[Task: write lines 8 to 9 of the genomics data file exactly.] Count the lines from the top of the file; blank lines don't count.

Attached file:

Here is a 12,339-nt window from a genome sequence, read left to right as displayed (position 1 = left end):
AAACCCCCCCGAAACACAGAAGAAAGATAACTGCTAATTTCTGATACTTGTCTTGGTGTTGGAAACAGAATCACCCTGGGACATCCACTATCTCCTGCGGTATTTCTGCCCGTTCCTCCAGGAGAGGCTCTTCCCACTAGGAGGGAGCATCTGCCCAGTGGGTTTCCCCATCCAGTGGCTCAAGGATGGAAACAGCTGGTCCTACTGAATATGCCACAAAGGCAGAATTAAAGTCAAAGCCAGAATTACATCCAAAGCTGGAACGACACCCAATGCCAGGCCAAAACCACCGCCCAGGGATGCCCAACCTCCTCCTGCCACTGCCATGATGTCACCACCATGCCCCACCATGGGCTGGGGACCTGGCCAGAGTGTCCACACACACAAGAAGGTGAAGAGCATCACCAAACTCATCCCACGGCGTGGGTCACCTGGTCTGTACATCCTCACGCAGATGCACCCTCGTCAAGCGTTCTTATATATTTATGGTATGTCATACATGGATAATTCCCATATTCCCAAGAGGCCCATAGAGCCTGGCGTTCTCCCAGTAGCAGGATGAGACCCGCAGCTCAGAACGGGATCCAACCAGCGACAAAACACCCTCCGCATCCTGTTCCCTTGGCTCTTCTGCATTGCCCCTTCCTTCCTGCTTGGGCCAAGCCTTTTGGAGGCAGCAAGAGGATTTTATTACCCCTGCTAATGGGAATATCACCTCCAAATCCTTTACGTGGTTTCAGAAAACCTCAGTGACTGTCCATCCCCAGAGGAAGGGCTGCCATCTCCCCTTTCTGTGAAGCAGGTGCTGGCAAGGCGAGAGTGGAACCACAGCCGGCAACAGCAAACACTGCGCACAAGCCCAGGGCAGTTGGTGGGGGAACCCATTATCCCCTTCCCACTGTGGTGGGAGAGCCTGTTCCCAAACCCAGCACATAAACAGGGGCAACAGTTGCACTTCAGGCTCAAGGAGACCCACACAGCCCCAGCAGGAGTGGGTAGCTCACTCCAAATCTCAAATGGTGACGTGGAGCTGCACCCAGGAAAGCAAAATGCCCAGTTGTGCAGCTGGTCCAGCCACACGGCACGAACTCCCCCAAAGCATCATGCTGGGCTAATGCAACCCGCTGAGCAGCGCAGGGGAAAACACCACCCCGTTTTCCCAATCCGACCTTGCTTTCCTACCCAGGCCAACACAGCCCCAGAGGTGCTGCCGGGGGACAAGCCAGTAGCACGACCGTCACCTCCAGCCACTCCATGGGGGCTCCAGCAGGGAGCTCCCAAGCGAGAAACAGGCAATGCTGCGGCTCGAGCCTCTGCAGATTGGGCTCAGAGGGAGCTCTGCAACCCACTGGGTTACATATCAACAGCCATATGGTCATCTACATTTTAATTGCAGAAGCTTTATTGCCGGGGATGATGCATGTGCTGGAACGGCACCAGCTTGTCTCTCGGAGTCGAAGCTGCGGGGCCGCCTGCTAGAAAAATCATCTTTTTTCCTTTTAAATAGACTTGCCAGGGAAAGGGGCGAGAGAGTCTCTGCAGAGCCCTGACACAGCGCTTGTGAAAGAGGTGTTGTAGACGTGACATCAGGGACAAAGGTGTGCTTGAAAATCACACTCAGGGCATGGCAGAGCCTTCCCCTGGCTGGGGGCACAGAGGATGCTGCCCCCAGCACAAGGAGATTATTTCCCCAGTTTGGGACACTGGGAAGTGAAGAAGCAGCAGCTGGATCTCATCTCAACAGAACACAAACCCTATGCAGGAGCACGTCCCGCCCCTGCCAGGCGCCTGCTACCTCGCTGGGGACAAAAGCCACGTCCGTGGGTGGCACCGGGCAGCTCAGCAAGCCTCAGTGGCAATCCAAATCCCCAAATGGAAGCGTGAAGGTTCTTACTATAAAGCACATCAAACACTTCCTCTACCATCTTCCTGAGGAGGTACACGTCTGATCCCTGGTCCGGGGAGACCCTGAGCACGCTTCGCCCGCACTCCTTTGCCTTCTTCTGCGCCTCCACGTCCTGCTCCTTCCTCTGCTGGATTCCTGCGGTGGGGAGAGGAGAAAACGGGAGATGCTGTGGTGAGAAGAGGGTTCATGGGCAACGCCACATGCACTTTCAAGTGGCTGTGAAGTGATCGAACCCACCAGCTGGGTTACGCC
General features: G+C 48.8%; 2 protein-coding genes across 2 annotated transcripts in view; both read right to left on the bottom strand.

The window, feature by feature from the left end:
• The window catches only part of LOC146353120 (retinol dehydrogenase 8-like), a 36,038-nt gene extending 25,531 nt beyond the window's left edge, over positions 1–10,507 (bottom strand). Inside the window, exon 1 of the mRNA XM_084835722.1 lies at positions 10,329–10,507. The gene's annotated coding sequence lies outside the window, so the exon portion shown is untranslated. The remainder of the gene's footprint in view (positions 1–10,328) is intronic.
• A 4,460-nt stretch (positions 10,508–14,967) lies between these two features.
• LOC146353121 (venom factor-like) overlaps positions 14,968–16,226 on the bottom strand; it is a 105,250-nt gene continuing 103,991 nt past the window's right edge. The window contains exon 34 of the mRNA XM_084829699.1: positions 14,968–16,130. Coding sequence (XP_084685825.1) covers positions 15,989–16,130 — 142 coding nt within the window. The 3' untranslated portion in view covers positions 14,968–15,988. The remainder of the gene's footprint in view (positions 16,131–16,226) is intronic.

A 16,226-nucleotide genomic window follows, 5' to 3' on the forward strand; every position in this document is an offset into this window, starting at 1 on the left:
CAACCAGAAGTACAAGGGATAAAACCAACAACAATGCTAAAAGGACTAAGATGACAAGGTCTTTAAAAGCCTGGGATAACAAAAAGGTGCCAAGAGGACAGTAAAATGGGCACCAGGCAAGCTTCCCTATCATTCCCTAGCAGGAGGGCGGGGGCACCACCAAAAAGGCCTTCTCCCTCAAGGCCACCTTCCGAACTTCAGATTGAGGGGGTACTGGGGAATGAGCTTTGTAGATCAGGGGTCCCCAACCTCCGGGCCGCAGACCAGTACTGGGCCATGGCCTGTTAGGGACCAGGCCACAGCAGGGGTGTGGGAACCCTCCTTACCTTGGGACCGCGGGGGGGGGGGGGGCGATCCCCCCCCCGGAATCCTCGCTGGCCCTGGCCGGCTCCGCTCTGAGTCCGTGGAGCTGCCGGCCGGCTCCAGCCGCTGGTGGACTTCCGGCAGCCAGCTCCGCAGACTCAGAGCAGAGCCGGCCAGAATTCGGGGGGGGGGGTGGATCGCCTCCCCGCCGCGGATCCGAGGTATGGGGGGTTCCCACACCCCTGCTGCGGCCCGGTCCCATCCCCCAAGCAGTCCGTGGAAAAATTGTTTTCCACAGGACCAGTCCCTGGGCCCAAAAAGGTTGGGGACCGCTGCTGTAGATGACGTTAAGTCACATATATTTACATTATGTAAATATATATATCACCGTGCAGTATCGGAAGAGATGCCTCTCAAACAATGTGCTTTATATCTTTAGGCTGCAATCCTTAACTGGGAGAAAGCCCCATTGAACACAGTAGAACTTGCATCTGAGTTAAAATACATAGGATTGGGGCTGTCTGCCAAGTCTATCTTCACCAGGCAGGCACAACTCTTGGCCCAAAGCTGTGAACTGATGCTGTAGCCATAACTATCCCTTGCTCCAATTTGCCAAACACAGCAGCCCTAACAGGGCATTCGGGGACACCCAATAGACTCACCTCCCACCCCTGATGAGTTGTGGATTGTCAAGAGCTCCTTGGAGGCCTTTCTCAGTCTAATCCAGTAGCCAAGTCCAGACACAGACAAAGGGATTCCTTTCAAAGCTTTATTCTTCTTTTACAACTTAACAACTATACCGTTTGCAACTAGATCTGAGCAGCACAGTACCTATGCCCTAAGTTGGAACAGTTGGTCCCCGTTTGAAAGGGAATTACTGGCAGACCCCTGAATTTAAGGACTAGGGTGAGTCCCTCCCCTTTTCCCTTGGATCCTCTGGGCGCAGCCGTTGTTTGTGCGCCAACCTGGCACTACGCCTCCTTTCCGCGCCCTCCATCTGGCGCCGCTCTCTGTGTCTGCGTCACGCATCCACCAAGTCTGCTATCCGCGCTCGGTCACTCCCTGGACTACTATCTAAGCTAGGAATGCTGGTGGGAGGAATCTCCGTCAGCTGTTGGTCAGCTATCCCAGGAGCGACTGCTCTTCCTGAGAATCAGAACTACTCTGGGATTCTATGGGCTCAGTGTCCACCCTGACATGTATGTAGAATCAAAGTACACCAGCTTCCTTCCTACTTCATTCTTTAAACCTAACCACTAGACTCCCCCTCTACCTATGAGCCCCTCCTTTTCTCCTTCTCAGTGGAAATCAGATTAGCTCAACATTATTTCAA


A 16,226-nucleotide genomic window follows, 5' to 3' on the forward strand; every position in this document is an offset into this window, starting at 1 on the left:
CAACCAGAAGTACAAGGGATAAAACCAACAACAATGCTAAAAGGACTAAGATGACAAGGTCTTTAAAAGCCTGGGATAACAAAAAGGTGCCAAGAGGACAGTAAAATGGGCACCAGGCAAGCTTCCCTATCATTCCCTAGCAGGAGGGCGGGGGCACCACCAAAAAGGCCTTCTCCCTCAAGGCCACCTTCCGAACTTCAGATTGAGGGGGTACTGGGGAATGAGCTTTGTAGATCAGGGGTCCCCAACCTCCGGGCCGCAGACCAGTACTGGGCCATGGCCTGTTAGGGACCAGGCCACAGCAGGGGTGTGGGAACCCTCCTTACCTTGGGACCGCGGGGGGGGGGGGGGCGATCCCCCCCCCGGAATCCTCGCTGGCCCTGGCCGGCTCCGCTCTGAGTCCGTGGAGCTGCCGGCCGGCTCCAGCCGCTGGTGGACTTCCGGCAGCCAGCTCCGCAGACTCAGAGCAGAGCCGGCCAGAATTCGGGGGGGGGGGTGGATCGCCTCCCCGCCGCGGATCCGAGGTATGGGGGGTTCCCACACCCCTGCTGCGGCCCGGTCCCATCCCCCAAGCAGTCCGTGGAAAAATTGTTTTCCACAGGACCAGTCCCTGGGCCCAAAAAGGTTGGGGACCGCTGCTGTAGATGACGTTAAGTCACATATATTTACATTATGTAAATATATATATCACCGTGCAGTATCGGAAGAGATGCCTCTCAAACAATGTGCTTTATATCTTTAGGCTGCAATCCTTAACTGGGAGAAAGCCCCATTGAACACAGTAGAACTTGCATCTGAGTTAAAATACATAGGATTGGGGCTGTCTGCCAAGTCTATCTTCACCAGGCAGGCACAACTCTTGGCCCAAAGCTGTGAACTGATGCTGTAGCCATAACTATCCCTTGCTCCAATTTGCCAAACACAGCAGCCCTAACAGGGCATTCGGGGACACCCAATAGACTCACCTCCCACCCCTGATGAGTTGTGGATTGTCAAGAGCTCCTTGGAGGCCTTTCTCAGTCTAATCCAGTAGCCAAGTCCAGACACAGACAAAGGGATTCCTTTCAAAGCTTTATTCTTCTTTTACAACTTAACAACTATACCGTTTGCAACTAGATCTGAGCAGCACAGTACCTATGCCCTAAGTTGGAACAGTTGGTCCCCGTTTGAAAGGGAATTACTGGCAGACCCCTGAATTTAAGGACTAGGGTGAGTCCCTCCCCTTTTCCCTTGGATCCTCTGGGCGCAGCCGTTGTTTGTGCGCCAACCTGGCACTACGCCTCCTTTCCGCGCCCTCCATCTGGCGCCGCTCTCTGTGTCTGCGTCACGCATCCACCAAGTCTGCTATCCGCGCTCGGTCACTCCCTGGACTACTATCTAAGCTAGGAATGCTGGTGGGAGGAATCTCCGTCAGCTGTTGGTCAGCTATCCCAGGAGCGACTGCTCTTCCTGAGAATCAGAACTACTCTGGGATTCTATGGGCTCAGTGTCCACCCTGACATGTATGTAGAATCAAAGTACACCAGCTTCCTTCCTACTTCATTCTTTAAACCTAACCACTAGACTCCCCCTCTACCTATGAGCCCCTCCTTTTCTCCTTCTCAGTGGAAATCAGATTAGCTCAACATTATTTCAA